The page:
Lipedema does not yet have a diagnosis code, let alone a known cause or effective treatment options. Lipedema is an abnormal accumulation of subcutaneous tissue aka FAT. However, lipedema fat cannot be reduced by restricted diet or exercise. Treatment options focus on the inflammation and swelling associated. Some lipedema patients, such as myself, also development lymphedema. Compression therapy has done wonders for my lymphedema, since it pushes the fluid out of my legs, however compression can help maintain lipedema progression the effectiveness is not as successful. There is a promising information for liposuction for the treatment of lipedema, while it doesn’t not address the “cause”, it does relieve the symptom. Currently, the most knowledgeable and experiences surgeons performing liposuction on lipedema patients are in Germany. There are plans for US doctors in New York City to begin performing liposuction for lipedema in 2014. The next challenge will for us to get insurance to cover the treatment, I am currently advocating for passage of legislation to cover compression therapy for lymphedema.
Current treatments lipedema patients use to reduce/manage symptoms:
- Manual Lymph Massage
- Compression Wraps
- Compression Pumps
- Compression Garments
- Compression Sleeves
- Lymphatic Brushing
- Vibration Plates
- RAD Diet
- Detox Bath Soaks
Each of these options deserve a blog post of their own for explanation, I will have to expand on them at a later date.
If you are a Lipedema patient, share with me what options you have tried and if you found any relief.
National Health Blog Post Month – Day 9: Just admit it!
It’s taboo. Write about something that people do but don’t like to talk about or won’t admit to doing.
Nothing stirs up debate within the weight loss surgery community like a discussion about drinking diet soda. Rumors and scare tactics surround the consumption of carbonated beverages from being the cause of regain to causing pouches to explode. Surgeons’ post-op protocols vary on whether or not weight loss surgery patients should consume diet soda. Some surgeons say NEVER, some say whenever as long as the bubbles don’t bother you.
My surgeon’s protocol was the latter, actually my nutritionist’s recommendation was I could try diet soda, and if it didn’t bother my stomach I could have it in moderation. So I did, and I do drink diet soda. The moderation part….um not so much.
My name is Sarah and I’m addicted to Diet Mtn Dew.
There I said it. I admit it. I do not deny I drink diet soda. It is probably my one unhealthy habit. I do not drink alcohol, I do not smoke, let me have my diet soda!
I’m not the only one. Yes, I do know many post-ops who have forever given up their bubbly soda. Kudos to you. You are stronger than I, although I’m sure there is something you enjoy, and enjoy probably a bit more than you should. Don’t we all have something we over indulge in?
Drinking diet soda is so taboo that many post-ops hide their drinking. Which is odd in a community that so opening partakes in drinking alcohol. At an event a few years ago I actually had a fellow post-op question why I was drinking Diet Coke, when I should be well aware of it’s relation to regain. He was drinking bourbon or whiskey on the rocks. Really?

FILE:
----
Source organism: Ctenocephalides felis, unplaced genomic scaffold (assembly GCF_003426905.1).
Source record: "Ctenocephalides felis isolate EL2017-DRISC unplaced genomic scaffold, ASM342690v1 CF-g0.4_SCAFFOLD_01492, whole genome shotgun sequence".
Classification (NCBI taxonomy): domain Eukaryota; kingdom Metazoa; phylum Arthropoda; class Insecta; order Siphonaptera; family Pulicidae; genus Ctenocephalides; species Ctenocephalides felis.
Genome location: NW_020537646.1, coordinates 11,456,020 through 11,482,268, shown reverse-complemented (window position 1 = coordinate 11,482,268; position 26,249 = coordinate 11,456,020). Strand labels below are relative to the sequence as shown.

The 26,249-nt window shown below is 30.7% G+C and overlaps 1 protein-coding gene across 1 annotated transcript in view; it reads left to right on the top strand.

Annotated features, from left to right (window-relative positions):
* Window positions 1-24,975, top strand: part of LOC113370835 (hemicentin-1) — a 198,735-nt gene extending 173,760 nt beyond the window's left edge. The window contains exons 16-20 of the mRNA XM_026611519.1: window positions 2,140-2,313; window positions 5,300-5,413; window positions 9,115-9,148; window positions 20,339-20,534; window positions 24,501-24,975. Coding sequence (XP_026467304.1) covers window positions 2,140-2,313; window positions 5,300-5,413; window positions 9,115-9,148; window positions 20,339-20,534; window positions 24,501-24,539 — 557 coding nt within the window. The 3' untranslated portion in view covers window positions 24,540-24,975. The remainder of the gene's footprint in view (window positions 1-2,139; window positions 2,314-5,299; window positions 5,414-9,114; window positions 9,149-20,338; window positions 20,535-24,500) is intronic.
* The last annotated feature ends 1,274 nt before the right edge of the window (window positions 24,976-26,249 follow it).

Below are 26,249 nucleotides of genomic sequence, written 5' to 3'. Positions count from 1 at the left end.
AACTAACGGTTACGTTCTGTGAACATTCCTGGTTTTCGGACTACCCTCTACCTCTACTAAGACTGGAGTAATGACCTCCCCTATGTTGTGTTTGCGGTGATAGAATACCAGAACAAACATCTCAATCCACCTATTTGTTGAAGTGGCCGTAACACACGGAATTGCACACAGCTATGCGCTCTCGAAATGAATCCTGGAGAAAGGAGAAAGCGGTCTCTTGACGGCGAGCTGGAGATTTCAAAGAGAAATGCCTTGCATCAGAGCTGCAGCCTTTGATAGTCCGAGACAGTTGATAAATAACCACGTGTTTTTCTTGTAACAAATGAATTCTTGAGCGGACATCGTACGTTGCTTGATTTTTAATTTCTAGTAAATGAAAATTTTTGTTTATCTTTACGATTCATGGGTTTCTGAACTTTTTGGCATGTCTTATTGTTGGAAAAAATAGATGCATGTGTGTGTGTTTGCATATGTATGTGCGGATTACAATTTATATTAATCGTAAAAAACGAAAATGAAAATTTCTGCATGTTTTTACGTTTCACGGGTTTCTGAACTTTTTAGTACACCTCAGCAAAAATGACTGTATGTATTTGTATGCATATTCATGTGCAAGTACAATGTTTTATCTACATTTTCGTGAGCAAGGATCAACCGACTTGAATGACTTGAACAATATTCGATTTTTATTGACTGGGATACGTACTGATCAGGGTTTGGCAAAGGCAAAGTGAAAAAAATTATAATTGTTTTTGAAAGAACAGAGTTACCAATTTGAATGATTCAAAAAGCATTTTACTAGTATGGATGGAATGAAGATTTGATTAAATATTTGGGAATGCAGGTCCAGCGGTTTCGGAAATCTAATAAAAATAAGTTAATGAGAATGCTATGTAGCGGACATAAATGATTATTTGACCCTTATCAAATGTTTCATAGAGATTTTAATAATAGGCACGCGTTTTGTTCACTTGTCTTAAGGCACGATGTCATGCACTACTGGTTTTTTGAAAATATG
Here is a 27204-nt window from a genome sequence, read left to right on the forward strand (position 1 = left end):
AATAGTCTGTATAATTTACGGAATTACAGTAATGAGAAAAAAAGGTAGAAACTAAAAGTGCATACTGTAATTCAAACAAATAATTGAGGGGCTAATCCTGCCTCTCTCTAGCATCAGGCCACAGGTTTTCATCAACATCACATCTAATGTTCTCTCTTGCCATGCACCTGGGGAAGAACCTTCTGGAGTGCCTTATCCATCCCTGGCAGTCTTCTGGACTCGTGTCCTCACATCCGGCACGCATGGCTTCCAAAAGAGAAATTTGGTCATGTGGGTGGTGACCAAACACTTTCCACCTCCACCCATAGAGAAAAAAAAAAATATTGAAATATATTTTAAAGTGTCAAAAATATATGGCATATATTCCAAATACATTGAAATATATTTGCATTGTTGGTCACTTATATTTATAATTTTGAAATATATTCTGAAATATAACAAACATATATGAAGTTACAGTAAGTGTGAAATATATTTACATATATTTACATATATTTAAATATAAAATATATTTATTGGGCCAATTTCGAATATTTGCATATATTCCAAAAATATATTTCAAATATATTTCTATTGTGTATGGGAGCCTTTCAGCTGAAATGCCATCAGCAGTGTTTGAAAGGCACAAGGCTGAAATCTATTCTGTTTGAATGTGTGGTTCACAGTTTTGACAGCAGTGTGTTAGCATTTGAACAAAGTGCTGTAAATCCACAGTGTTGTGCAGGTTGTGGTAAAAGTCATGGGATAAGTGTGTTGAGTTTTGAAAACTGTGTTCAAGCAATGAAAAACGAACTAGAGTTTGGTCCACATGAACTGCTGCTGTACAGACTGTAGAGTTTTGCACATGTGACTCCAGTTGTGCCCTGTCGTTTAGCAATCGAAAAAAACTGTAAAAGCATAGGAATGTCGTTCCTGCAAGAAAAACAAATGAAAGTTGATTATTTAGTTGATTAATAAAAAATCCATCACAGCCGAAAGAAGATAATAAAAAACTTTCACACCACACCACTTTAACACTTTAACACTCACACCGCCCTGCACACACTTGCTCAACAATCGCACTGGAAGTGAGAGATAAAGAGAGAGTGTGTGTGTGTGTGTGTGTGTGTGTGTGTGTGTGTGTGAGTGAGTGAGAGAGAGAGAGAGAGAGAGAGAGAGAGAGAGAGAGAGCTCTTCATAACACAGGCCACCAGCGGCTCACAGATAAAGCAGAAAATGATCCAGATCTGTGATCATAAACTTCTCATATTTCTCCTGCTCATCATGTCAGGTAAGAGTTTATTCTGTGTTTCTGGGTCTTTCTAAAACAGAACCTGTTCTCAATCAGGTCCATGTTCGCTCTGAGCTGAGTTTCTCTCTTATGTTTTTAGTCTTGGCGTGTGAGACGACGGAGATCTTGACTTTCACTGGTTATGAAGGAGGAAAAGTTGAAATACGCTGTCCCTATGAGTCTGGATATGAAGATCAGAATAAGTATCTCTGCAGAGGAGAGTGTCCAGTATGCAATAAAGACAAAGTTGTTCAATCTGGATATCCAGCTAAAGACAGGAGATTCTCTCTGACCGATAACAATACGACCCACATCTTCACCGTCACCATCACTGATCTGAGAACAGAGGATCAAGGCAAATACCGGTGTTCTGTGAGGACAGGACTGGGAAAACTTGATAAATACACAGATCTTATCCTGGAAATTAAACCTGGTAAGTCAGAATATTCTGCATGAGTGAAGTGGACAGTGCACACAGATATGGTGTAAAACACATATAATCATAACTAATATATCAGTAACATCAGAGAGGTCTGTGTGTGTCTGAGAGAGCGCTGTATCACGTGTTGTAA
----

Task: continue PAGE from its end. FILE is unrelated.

It’s interesting watching fellow post-ops “hide” their diet sodas at events. I’ve seen it poured into cups to hide, or taken in grocery bags to rooms for private consumption. As if there is an “image” to uphold and we must not let others see us being real humans who drink diet soda. When I attend events I drink my diet soda straight from the original bottle or can, and in public. It’s interesting to see others reaction, I was even asked “where I got the contraband?” Seriously, it’s diet soda, not crack. Are we not adults capable of making our own choices?
It could be worse, it could be regular soda. Right? I know, the studies say…………..
But there are so many chemicals. Excuse me but take a look at the ingredient list on your protein shake.
So let’s be real each other, we are humans, we are not perfect…actually I have a confession to make. The other day I mentioned that I took a couple Advil for pain in my legs. I was asked if I ate something with them since NSAIDS are also a supposed “no – no” in the WLS world. I assured the person I take proper precautions, as I also take a daily aspirin for medical reasons.
The truth is yes, I ate something…I washed the Advil down with Diet Mtn Dew and two cookies.
So tell me, do you drink diet soda? Energy drink?
National Health Blog Post Month – Day 6: Say What?
What’s the most ridiculous thing you’ve heard about your health condition? Was there any context? What did you think at the time you heard it – and what do you think of it now?
The most often heard and reason I advocate and share my story of living with lipedema is that the condition does not exist, that’s is merely an excuse for being fat, blaming genes. The most frustrating is when those comments come from medical professionals. Even those professionals that had heard of lipedema, knew of it to be very rare, so rare they doubted I actually had the condition. The assumption is I am a non-compliant patient. Even when keeping food and exercise journals, I would be accused of lying, as my food intake would not account for my lack of weight loss.